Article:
It’s pure coincidence that I have two Police Blotter posts in a row – it seems like there have been several law enforcement-related transgender stories lately.
This post features one positive and two negative stories. Let’s lead with the positive one, the story of Captain Roberta Monell, who is also our featured main photo today. Twenty years ago the 49-year-old Roberta – born Robert – started dressing female while working as an investigator at the Portsmouth Naval Shipyard. She bravely used the more feminine version of her name, ignoring criticism and losing her job. She went bankrupt, then became a truck driver for five years. In 2000 she reapplied to the police department but was rejected. She took them to court and won, was hired, and fought through the ranks to eventually become a captain in the Portsmouth Sheriff’s Office. Facing mandatory retirement after a solid career she enjoys, she said:
“I wanted to prove that transgender people are just as normal as everybody else. We just identify with the opposite gender,” she said. “But we’re still human beings.”
Next, we have a negative item – the case of a transgender student who allegedly was harassed beyond all belief by campus security at a North Carolina Community College. Why would I report what right now appears to be a “she-said-and-the-other-side-can’t-get-its-story-straight” piece? Because her story is very believable – I’ve seen verified cases where the same thing has happened to other transwomen. I think reading about the Keystone Kops routine of the school administration could be useful for being forewarned about how “trans toilet terror” can turn really ugly even in a professional setting.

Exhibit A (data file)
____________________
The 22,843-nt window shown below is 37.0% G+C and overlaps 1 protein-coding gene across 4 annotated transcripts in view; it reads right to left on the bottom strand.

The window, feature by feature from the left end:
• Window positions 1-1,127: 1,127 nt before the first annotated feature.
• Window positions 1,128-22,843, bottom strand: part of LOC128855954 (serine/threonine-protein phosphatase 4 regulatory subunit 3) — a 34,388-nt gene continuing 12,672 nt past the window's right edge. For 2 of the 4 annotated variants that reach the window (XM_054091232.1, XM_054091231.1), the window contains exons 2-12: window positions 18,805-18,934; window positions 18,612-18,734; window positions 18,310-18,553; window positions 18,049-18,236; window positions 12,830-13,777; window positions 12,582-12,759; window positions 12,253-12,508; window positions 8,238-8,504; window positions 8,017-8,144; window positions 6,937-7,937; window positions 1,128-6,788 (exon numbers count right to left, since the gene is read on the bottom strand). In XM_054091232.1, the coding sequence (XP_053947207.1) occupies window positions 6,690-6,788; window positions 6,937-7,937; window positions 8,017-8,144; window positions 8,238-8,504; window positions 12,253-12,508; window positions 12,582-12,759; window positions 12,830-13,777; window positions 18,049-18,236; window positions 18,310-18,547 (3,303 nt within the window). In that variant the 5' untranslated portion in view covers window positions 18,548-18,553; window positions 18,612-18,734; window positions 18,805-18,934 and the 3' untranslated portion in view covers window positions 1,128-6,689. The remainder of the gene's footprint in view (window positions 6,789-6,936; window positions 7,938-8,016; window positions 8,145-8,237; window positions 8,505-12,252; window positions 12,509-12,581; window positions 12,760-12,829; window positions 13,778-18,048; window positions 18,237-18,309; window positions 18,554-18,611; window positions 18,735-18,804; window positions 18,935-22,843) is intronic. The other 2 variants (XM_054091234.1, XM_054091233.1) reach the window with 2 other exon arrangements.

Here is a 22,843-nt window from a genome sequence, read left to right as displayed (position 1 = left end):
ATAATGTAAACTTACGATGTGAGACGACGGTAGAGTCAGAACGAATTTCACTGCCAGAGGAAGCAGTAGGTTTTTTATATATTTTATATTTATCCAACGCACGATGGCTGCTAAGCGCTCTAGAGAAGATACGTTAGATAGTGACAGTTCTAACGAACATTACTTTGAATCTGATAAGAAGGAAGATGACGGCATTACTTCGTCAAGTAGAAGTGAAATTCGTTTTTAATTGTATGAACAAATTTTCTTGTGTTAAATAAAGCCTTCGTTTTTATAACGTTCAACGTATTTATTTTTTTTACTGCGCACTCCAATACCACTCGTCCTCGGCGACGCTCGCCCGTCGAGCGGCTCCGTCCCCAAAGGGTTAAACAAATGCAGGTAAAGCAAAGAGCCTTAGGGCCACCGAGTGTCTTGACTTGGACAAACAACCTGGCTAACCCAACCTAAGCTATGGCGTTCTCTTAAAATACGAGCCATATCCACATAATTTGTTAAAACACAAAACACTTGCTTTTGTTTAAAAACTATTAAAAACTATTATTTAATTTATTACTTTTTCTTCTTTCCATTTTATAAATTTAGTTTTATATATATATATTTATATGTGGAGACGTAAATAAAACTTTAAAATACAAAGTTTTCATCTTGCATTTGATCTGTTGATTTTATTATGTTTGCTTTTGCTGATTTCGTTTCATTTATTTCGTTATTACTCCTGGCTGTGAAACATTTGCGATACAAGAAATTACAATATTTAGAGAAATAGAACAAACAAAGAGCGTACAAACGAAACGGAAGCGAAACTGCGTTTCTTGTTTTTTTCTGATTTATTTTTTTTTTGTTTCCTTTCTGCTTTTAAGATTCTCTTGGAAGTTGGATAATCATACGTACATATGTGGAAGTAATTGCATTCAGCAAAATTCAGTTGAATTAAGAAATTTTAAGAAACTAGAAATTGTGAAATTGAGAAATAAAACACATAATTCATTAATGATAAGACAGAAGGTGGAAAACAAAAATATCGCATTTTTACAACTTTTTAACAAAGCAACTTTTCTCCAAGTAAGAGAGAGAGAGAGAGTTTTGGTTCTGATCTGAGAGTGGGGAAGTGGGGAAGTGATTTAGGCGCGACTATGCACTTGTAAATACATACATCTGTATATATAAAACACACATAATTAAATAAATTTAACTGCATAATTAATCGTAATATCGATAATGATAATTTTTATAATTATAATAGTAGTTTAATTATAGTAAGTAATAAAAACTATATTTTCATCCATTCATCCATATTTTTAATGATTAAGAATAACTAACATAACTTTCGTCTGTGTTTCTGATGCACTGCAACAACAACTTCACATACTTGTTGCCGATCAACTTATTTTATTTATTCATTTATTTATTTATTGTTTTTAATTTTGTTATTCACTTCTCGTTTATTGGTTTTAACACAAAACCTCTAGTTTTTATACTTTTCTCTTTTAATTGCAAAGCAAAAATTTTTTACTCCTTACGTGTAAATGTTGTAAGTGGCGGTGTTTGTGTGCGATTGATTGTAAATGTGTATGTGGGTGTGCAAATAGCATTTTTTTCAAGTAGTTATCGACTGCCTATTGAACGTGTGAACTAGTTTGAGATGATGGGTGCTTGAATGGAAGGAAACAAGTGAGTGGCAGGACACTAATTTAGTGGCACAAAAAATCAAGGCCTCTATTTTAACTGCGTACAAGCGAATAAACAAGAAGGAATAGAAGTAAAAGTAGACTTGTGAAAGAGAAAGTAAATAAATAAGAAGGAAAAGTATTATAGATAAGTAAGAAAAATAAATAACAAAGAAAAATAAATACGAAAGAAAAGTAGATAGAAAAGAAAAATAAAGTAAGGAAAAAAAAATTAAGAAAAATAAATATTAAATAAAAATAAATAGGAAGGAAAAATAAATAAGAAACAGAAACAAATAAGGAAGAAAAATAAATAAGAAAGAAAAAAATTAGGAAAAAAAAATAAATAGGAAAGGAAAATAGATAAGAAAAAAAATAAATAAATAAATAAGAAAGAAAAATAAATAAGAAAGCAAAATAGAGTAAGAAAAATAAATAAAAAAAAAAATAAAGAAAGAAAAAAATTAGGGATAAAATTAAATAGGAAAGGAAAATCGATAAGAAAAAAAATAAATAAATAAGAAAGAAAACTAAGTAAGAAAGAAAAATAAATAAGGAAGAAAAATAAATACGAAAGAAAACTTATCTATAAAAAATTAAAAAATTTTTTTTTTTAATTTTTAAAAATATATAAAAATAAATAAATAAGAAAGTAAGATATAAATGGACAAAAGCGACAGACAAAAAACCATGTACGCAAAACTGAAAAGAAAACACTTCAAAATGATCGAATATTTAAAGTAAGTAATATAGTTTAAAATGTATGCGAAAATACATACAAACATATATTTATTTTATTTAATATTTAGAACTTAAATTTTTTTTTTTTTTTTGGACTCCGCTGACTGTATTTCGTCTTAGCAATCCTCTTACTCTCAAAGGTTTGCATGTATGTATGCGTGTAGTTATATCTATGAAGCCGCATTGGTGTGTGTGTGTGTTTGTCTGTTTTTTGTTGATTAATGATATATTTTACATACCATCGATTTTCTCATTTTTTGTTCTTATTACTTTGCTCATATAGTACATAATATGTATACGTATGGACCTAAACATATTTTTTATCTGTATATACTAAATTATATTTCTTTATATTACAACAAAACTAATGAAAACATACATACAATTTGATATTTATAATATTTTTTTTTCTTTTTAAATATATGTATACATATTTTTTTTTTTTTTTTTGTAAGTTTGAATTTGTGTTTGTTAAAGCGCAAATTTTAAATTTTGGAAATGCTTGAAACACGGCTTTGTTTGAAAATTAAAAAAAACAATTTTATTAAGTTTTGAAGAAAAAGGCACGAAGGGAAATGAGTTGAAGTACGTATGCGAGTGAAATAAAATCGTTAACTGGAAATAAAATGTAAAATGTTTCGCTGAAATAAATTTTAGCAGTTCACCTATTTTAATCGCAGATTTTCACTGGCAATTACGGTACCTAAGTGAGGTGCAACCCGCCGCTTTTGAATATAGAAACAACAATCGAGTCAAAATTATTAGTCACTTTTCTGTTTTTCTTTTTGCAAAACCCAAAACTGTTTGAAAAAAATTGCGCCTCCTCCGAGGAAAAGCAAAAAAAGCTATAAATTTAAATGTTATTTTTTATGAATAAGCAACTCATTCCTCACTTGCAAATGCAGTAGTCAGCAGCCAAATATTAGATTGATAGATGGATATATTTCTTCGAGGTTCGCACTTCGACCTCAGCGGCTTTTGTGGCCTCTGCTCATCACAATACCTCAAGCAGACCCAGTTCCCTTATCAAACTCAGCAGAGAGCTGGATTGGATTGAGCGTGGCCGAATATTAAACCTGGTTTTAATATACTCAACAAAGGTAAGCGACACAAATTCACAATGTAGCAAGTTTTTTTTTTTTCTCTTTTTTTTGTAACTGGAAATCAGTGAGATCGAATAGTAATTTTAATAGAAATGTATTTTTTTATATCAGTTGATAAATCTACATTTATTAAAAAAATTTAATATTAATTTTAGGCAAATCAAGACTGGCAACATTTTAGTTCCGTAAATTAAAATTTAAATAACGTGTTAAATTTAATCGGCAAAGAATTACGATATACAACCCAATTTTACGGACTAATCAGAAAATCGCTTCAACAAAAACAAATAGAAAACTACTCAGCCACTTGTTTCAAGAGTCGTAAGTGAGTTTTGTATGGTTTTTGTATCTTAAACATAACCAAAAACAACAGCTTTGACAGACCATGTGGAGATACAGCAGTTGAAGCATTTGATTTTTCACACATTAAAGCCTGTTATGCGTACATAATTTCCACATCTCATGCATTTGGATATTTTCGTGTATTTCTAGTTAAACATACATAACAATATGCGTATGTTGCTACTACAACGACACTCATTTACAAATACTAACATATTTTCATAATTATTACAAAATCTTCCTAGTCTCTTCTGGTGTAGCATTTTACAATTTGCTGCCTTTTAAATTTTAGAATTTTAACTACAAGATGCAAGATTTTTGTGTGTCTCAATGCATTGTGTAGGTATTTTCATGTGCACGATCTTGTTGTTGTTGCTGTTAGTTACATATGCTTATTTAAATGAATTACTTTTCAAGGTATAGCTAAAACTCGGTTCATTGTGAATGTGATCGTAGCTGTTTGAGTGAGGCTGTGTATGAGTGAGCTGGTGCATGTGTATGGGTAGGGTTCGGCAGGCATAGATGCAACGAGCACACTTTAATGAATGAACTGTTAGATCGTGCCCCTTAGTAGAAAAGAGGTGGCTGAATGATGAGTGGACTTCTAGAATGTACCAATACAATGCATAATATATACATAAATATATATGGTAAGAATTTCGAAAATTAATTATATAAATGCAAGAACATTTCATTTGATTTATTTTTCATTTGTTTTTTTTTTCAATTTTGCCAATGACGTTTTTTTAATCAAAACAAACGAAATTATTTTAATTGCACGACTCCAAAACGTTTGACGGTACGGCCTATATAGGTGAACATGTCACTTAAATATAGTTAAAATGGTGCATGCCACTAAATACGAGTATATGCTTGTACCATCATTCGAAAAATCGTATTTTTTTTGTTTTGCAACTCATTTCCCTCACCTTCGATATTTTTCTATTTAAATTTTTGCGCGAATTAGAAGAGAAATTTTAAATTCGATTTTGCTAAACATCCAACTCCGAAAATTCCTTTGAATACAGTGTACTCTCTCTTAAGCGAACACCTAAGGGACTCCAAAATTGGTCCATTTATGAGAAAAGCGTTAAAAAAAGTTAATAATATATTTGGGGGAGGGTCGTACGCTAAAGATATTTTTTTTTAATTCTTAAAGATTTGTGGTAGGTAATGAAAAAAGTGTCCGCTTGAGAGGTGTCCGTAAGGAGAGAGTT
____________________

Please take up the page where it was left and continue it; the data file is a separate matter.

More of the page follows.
As negative as this story of a transgender woman being harassed by police during a routine traffic stop is, what is heartening is that she’s standing up for her rights and suing their asses. Amira Gray, a 26 year-old transwoman from New Jersey, alleges that she was:
…was pulled over while driving through North Bergen six months ago, she was humiliated, she said, by the police officer calling her “Mr.” And “sir.”
Almost three weeks ago, Gray sued the North Bergen Police Department, saying she was a victim of discrimination, targeted because of her sexual orientation, and accused of driving on a suspended license despite proof that it was not suspended. Police impounded her car.
Unfortunately the article does not talk much about Ms. Gray’s case, but there is a video with her and her attorney which is worth viewing quickly.